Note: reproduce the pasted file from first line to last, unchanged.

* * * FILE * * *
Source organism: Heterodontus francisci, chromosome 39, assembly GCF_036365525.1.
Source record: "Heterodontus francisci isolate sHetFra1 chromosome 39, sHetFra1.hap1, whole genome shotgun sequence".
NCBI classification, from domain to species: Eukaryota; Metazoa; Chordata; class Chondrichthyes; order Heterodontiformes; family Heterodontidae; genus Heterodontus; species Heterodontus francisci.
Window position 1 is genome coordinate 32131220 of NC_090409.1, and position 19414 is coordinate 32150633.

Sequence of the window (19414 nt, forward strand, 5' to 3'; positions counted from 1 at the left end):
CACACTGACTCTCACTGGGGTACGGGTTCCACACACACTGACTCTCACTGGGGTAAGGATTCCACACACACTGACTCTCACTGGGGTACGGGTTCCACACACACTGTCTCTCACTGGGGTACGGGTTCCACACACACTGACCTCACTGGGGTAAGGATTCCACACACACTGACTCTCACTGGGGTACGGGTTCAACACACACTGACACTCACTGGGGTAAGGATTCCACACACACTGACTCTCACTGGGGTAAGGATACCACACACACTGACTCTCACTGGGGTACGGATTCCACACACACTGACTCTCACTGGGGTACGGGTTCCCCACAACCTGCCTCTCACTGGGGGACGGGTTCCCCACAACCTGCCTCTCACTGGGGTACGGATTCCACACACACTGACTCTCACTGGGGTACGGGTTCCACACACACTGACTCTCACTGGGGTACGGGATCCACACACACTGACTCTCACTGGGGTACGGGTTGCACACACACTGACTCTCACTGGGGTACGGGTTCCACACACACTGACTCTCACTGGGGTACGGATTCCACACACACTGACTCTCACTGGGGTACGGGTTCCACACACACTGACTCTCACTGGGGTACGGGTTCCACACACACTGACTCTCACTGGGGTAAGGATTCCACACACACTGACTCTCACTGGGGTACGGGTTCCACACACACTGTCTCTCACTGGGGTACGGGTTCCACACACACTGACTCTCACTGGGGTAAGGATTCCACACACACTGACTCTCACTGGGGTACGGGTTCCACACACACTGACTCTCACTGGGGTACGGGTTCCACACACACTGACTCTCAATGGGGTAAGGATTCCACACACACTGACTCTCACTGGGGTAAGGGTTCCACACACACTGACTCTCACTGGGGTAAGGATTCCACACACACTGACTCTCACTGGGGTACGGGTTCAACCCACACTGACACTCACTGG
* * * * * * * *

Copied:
Source organism: Heterodontus francisci, chromosome 39, assembly GCF_036365525.1.
Source record: "Heterodontus francisci isolate sHetFra1 chromosome 39, sHetFra1.hap1, whole genome shotgun sequence".
NCBI classification, from domain to species: Eukaryota; Metazoa; Chordata; class Chondrichthyes; order Heterodontiformes; family Heterodontidae; genus Heterodontus; species Heterodontus francisci.
Window position 1 is genome coordinate 32131220 of NC_090409.1, and position 19414 is coordinate 32150633.

Sequence of the window (19414 nt, forward strand, 5' to 3'; positions counted from 1 at the left end):
CACACTGACTCTCACTGGGGTACGGGTTCCACACACACTGACTCTCACTGGGGTAAGGATTCCACACACACTGACTCTCACTGGGGTACGGGTTCCACACACACTGTCTCTCACTGGGGTACGGGTTCCACACACACTGACCTCACTGGGGTAAGGATTCCACACACACTGACTCTCACTGGGGTACGGGTTCAACACACACTGACACTCACTGGGGTAAGGATTCCACACACACTGACTCTCACTGGGGTAAGGATACCACACACACTGACTCTCACTGGGGTACGGATTCCACACACACTGACTCTCACTGGGGTACGGGTTCCCCACAACCTGCCTCTCACTGGGGGACGGGTTCCCCACAACCTGCCTCTCACTGGGGTACGGATTCCACACACACTGACTCTCACTGGGGTACGGGTTCCACACACACTGACTCTCACTGGGGTACGGGATCCACACACACTGACTCTCACTGGGGTACGGGTTGCACACACACTGACTCTCACTGGGGTACGGGTTCCACACACACTGACTCTCACTGGGGTACGGATTCCACACACACTGACTCTCACTGGGGTACGGGTTCCACACACACTGACTCTCACTGGGGTACGGGTTCCACACACACTGACTCTCACTGGGGTAAGGATTCCACACACACTGACTCTCACTGGGGTACGGGTTCCACACACACTGTCTCTCACTGGGGTACGGGTTCCACACACACTGACTCTCACTGGGGTAAGGATTCCACACACACTGACTCTCACTGGGGTACGGGTTCCACACACACTGACTCTCACTGGGGTACGGGTTCCACACACACTGACTCTCAATGGGGTAAGGATTCCACACACACTGACTCTCACTGGGGTAAGGGTTCCACACACACTGACTCTCACTGGGGTAAGGATTCCACACACACTGACTCTCACTGGGGTACGGGTTCAACCCACACTGACACTCACTGG